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Business Unplugged™
This blog features Carol Roth's tough love on business and entrepreneurship, as well as insights from Carol's community of contributors.

If It’s Easy to Go Big, Consider Going Small

Written By: Catherine Morgan | Comments Off on If It’s Easy to Go Big, Consider Going Small

Automation is a great thing. The fact that as a solo consultant I can have a global reach boggles my mind some days.

However, in this age when you can email hundreds or thousands with the touch of a button, I find myself leaning toward old-school tactics and reaching out to specific individuals with a customized “ask.”

Picking the right communication channel

I spend my days on the phone with clients. For that reason, I am the last person who will pick up the phone to call a connection or colleague.

However, this is something I will force myself to do more in the future. I think people are starved for real connection and buried under emails and texts.

For my social media folks, reaching out to them by Facebook messenger can work really well.

Today, I reached out via messenger to find a convenient time and jumped on a video call with a former client who I had been thinking about.

You need to know what communication channels your connections prefer. It’s best to follow their preferences even if yours are different.

Personalization needs more than a name

A few years ago when an email came with my name in the subject line or body text, I thought a real person was behind it and it caught my attention. Now, I don’t even notice it. In fact, my mind might immediately categorize it as spam.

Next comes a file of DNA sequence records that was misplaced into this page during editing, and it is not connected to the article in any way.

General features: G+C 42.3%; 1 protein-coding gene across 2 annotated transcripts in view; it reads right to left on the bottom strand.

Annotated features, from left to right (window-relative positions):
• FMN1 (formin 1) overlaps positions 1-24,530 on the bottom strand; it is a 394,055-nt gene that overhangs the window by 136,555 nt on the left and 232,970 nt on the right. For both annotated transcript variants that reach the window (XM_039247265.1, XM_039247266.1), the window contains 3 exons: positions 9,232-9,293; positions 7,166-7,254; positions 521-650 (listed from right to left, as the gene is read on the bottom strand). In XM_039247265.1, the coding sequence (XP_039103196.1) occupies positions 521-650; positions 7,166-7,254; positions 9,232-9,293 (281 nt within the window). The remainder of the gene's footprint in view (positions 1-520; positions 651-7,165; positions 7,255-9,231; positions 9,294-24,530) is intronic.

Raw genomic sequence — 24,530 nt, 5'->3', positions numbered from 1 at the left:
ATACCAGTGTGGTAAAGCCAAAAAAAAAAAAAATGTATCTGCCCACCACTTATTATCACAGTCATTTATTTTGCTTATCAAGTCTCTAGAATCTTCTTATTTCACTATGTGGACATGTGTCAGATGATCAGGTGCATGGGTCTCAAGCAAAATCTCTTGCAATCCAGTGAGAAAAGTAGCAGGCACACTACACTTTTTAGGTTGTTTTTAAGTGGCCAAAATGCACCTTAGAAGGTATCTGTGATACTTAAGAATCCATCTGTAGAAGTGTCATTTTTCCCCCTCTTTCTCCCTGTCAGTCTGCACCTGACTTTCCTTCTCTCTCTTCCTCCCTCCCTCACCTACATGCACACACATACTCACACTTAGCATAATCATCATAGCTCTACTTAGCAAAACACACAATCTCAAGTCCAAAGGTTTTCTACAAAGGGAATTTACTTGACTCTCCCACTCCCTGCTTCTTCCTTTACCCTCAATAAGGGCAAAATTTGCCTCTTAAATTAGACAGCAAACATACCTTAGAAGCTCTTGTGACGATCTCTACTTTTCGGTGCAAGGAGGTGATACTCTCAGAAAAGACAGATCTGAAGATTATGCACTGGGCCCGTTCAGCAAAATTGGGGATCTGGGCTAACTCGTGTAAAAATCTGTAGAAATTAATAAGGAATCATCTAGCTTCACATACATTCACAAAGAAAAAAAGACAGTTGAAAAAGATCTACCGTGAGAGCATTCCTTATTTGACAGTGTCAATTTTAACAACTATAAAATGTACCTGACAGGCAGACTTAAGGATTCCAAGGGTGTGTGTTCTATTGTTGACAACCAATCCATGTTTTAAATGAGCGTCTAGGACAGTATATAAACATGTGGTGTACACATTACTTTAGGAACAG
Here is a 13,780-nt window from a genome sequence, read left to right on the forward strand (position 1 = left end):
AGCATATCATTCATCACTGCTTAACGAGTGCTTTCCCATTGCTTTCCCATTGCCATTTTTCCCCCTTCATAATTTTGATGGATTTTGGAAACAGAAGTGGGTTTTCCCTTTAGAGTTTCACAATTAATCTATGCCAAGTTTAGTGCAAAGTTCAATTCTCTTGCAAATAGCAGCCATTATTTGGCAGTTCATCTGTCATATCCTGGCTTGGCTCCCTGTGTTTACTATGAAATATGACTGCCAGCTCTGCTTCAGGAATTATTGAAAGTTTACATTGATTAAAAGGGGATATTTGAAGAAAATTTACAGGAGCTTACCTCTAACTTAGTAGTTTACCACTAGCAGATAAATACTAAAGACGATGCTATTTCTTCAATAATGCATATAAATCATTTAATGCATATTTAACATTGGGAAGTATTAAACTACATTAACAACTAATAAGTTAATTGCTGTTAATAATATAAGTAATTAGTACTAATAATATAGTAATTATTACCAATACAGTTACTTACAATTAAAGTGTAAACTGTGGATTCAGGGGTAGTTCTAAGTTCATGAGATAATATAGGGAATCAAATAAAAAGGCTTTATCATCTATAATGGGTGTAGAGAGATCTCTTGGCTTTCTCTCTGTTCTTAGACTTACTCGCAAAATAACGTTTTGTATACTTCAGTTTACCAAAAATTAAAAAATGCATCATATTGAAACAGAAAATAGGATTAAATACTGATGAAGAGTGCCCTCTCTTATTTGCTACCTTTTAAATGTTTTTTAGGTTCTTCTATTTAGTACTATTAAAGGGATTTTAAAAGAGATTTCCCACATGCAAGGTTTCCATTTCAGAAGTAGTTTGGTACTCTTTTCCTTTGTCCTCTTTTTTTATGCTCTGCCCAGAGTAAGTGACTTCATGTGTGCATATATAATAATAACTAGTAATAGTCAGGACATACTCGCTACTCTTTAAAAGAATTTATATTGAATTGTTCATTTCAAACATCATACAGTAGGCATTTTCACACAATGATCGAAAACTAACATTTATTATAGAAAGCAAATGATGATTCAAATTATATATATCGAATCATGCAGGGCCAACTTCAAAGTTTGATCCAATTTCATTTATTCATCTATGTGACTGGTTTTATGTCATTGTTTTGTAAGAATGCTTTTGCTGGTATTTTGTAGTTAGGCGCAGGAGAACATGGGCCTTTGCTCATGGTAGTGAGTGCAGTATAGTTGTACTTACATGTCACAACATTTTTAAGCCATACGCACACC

What I do notice is when someone doesn’t do it right and something comes with “Dear FirstName” or other field tag.

Being generic won’t cut through

A year or two ago, reaching out through LinkedIn messaging was fairly effective. Now, with bots and all sorts of experts jumping into the space to help you with lead generation, people aren’t paying attention like they used to.

When reaching out on LinkedIn, using “Just checking in” or some other lame text in the subject line probably won’t work.

Instead, think of an interesting and compelling subject line like, “Face made for radio? Check out my new video!” If it’s funny, people might just click and read.

Be concise in your body copy, stating why you are reaching out and what you want. Be polite, but definitely get to the point quickly.

Consider sending messages out individually so you can include a personal detail or two about how you know the person, who suggested you reach out, what you did together the last time you saw each other, etc. This will make you look like a real person and not a bot. It also should help deepen your connection.

Micro targeting gets the results

The old-school tactic of reaching out individually to specific people with a customized, targeted message is what I see working now. People who are trying to take the easy route by blasting messages to all of their contacts or connections seem to get very limited results.

Often, people are getting response rates similar to direct mail. And yes, this can be very frustrating when you are reaching out to people you are already connected to!

In my experience, one-to-one connections have the best chance of leading to recommendations and referrals, which lead to paying clients. Going small can lead to big results.

Article written by
Catherine Morgan is the editor of Business Unplugged ™, an engaging speaker, and the founder of Point A to Point B Transitions Inc., a virtual provider of coaching services to individuals who are in business or career transition. Catherine is the author of the eBook Re-Launch You: Discovering Your Point B and Embracing Possibility. An experienced independent consultant and former employee of three of the former Big Five consulting firms, Catherine combines strategy development with accountability coaching. Her productivity tips and career transition advice have been featured on WGN AM 720 and WIND AM 560 The Answer in Chicago, and on WCHE AM 1520 in the Philadelphia area. Catherine speaks frequently on topics related to productivity, career transition, small business, and entrepreneurship. She doesn’t take herself seriously, but takes her subject matter very seriously.